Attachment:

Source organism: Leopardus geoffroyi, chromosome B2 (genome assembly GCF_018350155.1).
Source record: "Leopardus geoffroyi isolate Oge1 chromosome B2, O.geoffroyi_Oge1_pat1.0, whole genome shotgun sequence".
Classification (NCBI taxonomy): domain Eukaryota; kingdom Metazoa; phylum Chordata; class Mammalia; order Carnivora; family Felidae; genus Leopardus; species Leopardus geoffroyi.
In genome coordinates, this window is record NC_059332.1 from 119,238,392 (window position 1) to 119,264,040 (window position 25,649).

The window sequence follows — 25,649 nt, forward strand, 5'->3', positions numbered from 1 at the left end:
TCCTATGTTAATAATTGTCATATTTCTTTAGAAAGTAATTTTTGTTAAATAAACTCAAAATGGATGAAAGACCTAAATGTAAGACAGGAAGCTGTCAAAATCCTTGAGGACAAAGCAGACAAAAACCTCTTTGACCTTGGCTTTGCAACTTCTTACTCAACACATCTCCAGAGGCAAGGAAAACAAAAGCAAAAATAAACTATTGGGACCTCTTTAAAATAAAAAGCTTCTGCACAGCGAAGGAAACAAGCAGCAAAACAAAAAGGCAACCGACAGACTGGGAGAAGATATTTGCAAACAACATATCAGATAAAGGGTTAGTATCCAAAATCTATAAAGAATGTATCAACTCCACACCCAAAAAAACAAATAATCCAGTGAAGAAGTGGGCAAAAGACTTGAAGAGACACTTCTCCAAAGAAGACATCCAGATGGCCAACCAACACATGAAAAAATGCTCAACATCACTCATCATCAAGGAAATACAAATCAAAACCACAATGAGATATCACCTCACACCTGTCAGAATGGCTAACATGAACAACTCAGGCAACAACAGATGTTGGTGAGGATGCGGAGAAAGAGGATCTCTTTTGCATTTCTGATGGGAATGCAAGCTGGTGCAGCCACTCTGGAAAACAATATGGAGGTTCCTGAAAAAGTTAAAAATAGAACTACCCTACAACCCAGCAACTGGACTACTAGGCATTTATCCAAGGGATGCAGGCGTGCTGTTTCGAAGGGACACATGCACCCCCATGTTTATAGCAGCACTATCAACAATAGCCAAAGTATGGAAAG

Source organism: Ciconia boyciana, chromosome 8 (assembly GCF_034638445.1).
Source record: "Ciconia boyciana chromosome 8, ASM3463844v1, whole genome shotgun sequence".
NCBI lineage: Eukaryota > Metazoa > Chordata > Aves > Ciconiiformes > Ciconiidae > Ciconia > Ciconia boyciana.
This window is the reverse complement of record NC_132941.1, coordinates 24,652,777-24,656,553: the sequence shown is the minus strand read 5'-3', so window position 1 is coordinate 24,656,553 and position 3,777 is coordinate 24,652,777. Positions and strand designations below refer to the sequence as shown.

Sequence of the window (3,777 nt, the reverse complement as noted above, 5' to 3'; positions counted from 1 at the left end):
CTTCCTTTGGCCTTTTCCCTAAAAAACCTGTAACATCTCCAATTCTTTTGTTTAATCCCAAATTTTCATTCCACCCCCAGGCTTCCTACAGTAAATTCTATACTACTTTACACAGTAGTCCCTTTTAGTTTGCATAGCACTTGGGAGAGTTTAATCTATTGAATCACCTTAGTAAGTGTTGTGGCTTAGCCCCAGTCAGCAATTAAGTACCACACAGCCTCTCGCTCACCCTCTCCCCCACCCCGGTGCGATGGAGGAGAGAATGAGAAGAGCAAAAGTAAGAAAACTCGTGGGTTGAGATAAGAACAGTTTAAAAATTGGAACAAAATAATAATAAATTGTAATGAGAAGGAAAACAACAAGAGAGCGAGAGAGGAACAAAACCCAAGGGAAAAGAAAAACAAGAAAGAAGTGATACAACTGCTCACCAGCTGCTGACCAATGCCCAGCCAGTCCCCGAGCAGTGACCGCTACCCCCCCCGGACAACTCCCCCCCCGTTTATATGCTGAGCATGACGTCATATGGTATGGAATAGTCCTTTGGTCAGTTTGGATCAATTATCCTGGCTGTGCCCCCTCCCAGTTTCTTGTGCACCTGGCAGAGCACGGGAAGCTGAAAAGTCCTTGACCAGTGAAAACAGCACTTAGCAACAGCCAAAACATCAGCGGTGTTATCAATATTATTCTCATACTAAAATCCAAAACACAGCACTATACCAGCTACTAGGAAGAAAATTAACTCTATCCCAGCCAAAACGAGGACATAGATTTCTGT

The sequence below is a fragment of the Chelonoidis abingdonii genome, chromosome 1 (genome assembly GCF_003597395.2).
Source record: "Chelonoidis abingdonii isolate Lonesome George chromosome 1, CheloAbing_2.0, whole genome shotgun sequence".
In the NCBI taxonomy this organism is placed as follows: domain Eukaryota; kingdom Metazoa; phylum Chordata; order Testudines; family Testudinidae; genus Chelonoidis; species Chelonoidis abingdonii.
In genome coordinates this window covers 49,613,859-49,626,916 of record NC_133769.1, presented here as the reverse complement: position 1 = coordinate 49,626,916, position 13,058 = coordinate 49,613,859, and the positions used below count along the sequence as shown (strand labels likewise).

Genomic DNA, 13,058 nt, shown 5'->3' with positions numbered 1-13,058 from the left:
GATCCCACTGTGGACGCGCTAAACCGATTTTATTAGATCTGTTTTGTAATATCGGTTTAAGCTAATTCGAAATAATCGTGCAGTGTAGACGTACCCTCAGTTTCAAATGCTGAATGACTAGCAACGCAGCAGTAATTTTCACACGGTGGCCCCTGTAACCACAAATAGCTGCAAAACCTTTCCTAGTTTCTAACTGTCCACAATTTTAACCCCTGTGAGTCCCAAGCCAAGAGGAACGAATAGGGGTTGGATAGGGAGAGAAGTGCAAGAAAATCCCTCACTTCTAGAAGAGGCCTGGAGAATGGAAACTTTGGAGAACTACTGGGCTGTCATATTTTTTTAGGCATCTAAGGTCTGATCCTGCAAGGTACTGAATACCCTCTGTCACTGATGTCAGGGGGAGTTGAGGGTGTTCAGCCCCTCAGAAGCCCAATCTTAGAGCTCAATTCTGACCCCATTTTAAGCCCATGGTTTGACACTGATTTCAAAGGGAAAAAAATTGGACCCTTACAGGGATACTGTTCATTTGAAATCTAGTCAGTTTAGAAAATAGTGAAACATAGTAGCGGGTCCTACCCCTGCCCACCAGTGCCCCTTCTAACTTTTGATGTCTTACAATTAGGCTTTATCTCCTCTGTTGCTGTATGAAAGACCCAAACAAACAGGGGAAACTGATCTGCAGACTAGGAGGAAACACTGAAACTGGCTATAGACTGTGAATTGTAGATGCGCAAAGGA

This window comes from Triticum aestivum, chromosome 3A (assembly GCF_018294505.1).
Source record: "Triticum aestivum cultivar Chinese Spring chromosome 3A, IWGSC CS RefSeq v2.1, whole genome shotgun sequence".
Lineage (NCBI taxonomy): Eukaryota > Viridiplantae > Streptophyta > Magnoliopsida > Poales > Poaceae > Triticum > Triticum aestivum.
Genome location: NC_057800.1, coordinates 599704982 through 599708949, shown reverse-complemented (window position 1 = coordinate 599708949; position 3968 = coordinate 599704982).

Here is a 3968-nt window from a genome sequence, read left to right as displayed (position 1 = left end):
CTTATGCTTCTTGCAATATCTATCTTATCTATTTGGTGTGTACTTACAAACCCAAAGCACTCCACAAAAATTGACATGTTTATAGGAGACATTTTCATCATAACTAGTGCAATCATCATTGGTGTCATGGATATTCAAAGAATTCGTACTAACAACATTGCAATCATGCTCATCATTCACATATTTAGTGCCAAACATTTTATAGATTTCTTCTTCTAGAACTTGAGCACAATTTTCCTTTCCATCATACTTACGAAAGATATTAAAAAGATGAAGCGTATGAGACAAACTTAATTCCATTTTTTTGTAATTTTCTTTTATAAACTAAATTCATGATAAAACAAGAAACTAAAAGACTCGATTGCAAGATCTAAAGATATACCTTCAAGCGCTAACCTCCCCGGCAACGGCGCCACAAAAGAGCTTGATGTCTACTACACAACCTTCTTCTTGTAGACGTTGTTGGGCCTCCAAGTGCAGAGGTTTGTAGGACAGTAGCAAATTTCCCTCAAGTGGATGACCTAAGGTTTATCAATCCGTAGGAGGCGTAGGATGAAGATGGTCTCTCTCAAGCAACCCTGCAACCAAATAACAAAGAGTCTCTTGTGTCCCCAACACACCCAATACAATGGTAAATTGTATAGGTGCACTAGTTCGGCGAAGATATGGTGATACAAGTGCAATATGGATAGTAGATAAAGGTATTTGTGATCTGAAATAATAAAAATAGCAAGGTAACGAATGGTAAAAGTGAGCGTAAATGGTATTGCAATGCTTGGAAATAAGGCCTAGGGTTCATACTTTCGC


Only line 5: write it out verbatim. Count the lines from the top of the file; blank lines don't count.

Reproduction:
The window sequence follows — 25,649 nt, forward strand, 5'->3', positions numbered from 1 at the left end: